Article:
When we made our road trip to Florida and back at the beginning of April, we had to pass through Illinois - the Land of Lincoln. Although I have previously visited Abraham Lincoln's tomb and home in Springfield, Mr. Cut Off had not, so we took advantage of this trip to give him that experience. We were headed south, so we stopped on the north side of Springfield to see the Lincoln Tomb State Historic Site first. It's located in Oak Ridge Cemetery. It was pouring rain much of the day, but since we had just left snow in the U.P. 2 days earlier, we didn't let the rain stop us from enjoying our day. This is what we saw as we made our way through the cemetery and approached Lincoln's tomb.
We parked in the lot located near the custodian's residence - a beautiful stone building now used for site offices.
It's just a short walk down the sidewalk to the tomb.
President U.S. Grant (Lincoln's trusted general during the Civil War) dedicated this tomb at a ceremony in 1874 - 9 years after Lincoln's death.
We were told that as hard as they tried through the years, they could not stop people from rubbing Lincoln's nose on this bust at the site "for luck." They finally gave up and now provide wooden steps to assist people in reaching it.
Mr. Cut Off may have even rubbed Mr. Lincoln's nose himself!
When you walk through the doors of the building, you first enter a rotunda where you're greeted with lots of marble and this replica of the Lincoln Memorial in Washington, DC.
As you head down the first corridor to your right, you'll see plaques mounted on the walls in some spots. Most of the plaques have texts of Abraham Lincoln's most famous speeches. The first one gives a brief description of his life.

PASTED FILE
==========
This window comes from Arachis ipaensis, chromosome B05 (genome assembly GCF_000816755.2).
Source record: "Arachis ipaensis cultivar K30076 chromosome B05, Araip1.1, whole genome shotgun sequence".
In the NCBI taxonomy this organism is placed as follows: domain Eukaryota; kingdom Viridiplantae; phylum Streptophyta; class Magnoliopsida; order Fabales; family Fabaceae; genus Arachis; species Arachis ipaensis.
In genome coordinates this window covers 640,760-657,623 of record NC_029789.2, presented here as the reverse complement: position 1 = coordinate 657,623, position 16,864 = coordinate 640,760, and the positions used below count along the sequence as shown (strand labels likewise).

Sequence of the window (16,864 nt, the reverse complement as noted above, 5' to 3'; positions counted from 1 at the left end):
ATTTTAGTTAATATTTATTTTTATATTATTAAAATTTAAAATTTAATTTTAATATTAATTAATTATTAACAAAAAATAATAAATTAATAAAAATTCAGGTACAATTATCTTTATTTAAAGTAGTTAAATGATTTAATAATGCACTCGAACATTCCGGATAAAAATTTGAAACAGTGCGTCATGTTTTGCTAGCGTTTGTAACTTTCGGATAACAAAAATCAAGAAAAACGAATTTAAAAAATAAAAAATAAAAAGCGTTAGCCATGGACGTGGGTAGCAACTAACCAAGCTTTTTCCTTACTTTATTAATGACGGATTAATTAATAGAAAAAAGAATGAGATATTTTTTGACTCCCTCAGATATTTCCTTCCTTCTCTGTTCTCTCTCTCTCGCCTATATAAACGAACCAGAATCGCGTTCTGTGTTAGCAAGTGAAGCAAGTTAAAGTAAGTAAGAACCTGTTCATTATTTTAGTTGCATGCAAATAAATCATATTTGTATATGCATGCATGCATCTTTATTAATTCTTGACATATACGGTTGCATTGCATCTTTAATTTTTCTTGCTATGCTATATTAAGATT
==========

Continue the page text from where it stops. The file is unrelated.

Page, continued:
Statues of Lincoln representing various stages of his life are located throughout the building where one corridor connects to another.
At the back of the building, you'll come to another rotunda containing Abraham Lincoln's vault. It's an appropriately solemn atmosphere where you can reflect on the life of our 16th president.
"Now he belongs to the ages."
If you turn around, you'll see the wall containing the crypts of Lincoln's wife, Mary, and 3 of their 4 children. If you aren't up on your Lincoln history, notice the birth and death dates of their children. Think about the losses these parents had suffered - one before Abraham Lincoln even became President of the United States - one while in the White House. Surely, Abraham and Mary Lincoln understood and had experienced the deepest of grief.
Even though there is a plaque for son, Robert Todd Lincoln, Robert's remains now reside in Arlington National Cemetery at the request of Robert's wife.
As you continue through the circle of corridors, you eventually end up where you started - back in the rotunda containing the replica of the Lincoln Memorial.
Making our way back outside, we stood to look again at the impressive structure and took the time to read the other markers outside.
One marker shows his descendants.
If you have not already made a visit to Springfield, Illinois, to see the tomb of Abraham Lincoln, I highly recommend the visit.
In upcoming posts, I'll share our brief stop at Lincoln's "first tomb" and our tour of his home in Springfield.
All is well in the Keweenaw.